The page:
A convicted person may appeal their case, asking a higher court to review certain aspects of the case for legal error, as to either the conviction itself or the sentence imposed. During the appeal, the defendant (now "appellant") attempts to argue that the case should be dismissed or the appellant should be re-tried or re-sentenced because of some error that occurred at trial or in another court of criminal appeals.
In California the court of criminal appeals — “Court of Appeal” — does not consider any new evidence. The same is true with federal appeals, which is handled by the “Court of Appeal” for whatever circuit the case is in, such as the “Ninth Circuit Court of Appeals”, which hears all federal appeals that originated from California. Neither California or federal appellate courts hear from witnesses. Everything is based on the record of the prior court's proceedings. Both the defendant/appellant and government are allowed to submit written arguments called "briefs" and the court may or may not allow oral argument. Appeals are completely different than criminal trials and are governed by different rules.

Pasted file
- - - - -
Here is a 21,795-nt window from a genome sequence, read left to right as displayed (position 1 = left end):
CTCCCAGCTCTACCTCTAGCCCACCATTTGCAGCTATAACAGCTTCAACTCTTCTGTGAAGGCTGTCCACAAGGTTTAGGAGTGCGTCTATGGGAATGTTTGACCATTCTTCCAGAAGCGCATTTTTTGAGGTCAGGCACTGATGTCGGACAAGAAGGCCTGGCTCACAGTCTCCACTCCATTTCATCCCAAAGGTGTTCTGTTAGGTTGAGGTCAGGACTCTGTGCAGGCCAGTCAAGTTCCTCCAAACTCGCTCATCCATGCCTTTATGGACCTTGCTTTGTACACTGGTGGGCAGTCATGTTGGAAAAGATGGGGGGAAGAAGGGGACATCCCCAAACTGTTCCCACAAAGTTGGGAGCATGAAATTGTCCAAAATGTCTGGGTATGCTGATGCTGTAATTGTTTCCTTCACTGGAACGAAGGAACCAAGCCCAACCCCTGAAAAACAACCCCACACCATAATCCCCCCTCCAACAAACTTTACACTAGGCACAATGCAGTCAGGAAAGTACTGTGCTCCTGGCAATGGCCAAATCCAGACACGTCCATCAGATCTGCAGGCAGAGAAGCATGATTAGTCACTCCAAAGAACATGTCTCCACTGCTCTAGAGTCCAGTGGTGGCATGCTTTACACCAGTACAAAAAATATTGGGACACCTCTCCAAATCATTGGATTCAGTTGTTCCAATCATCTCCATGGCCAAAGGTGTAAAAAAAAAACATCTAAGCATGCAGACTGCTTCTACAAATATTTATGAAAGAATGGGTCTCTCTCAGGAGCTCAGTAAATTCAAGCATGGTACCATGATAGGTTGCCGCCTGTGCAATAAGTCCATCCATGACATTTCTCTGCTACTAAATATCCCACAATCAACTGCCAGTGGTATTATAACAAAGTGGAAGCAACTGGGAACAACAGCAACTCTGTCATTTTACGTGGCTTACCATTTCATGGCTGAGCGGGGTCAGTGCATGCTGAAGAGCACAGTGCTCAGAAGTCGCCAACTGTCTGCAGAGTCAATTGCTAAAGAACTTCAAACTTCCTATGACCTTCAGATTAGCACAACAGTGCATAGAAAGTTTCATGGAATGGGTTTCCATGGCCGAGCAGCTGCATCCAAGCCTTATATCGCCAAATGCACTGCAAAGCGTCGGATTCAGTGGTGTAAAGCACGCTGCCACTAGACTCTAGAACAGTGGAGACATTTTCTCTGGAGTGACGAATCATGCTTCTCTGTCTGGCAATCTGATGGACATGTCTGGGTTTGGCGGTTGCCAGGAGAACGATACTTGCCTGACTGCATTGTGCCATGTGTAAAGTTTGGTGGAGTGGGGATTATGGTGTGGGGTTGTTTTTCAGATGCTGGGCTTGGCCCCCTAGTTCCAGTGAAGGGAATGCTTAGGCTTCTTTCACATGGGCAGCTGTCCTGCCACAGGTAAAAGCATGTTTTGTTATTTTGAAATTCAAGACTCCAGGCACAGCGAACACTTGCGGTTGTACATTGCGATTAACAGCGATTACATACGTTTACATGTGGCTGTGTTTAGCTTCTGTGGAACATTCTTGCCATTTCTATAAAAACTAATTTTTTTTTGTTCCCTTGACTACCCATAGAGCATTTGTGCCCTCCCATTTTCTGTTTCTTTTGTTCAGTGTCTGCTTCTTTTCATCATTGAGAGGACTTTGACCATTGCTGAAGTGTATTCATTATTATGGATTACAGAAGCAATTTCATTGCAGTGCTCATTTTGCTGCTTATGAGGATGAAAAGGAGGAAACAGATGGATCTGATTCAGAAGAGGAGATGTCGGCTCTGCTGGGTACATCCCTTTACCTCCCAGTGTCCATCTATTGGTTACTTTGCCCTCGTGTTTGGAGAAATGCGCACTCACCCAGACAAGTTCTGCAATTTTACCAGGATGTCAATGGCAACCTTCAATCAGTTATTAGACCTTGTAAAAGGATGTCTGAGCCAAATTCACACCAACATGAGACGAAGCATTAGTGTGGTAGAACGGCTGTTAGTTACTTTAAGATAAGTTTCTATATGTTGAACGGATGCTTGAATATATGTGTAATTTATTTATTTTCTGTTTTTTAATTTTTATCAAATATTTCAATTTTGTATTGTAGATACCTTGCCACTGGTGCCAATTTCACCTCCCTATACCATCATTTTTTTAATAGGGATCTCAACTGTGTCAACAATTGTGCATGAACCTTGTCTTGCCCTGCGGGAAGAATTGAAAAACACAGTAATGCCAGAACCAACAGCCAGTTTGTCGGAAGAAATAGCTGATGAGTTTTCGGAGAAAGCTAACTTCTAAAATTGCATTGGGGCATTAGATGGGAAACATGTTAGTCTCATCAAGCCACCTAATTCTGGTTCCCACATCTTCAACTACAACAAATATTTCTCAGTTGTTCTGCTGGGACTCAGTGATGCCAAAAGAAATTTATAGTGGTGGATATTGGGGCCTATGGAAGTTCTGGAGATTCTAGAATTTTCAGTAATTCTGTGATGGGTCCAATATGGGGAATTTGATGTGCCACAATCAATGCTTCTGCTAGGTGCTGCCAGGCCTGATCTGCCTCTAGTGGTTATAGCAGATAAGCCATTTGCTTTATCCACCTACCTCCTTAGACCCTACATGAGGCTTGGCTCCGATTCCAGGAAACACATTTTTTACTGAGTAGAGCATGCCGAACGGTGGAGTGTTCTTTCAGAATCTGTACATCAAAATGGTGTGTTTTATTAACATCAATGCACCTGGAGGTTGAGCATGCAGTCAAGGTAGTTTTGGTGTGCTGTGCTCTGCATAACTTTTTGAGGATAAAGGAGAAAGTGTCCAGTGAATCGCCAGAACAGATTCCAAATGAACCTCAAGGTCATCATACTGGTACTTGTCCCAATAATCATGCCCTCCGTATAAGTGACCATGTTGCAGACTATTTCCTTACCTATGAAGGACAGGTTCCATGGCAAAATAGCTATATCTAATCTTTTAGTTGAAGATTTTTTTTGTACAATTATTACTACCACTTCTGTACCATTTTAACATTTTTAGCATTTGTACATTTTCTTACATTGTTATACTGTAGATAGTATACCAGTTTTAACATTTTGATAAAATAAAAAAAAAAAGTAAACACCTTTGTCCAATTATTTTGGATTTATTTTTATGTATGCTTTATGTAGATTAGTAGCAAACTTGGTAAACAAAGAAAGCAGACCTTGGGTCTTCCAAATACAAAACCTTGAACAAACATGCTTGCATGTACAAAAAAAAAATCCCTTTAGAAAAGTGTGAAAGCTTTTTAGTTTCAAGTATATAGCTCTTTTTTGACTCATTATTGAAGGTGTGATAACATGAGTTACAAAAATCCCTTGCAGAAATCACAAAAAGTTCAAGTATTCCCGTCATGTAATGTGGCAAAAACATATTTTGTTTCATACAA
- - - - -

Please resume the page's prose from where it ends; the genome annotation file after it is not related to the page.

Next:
When Should You File an Appeal?
Generally speaking, an appeal must be taken after a final judgment. A "final" judgment is:
a sentence (for example, many people appeal a California "Three Strikes" sentence),
a final conviction or an order granting probation,
an insanity commitment,
a mentally disordered offender commitment, or
an addiction commitment.
You may file a "general notice of appeal," which appeals the judgment following a jury or court trial or a contested probation revocation. This notice does not require that you enumerate any specific issues, and your criminal appeal attorney is not limited by any designation of issues by your trial attorney. And you are always free to appeal any order that substantially affected your Constitutional rights.
The rules for appeals in California and federal courts are extremely complex and difficult to analyze. Hire an experienced, honest, and reputable criminal appeals attorney. Call us at (559) 374-2012.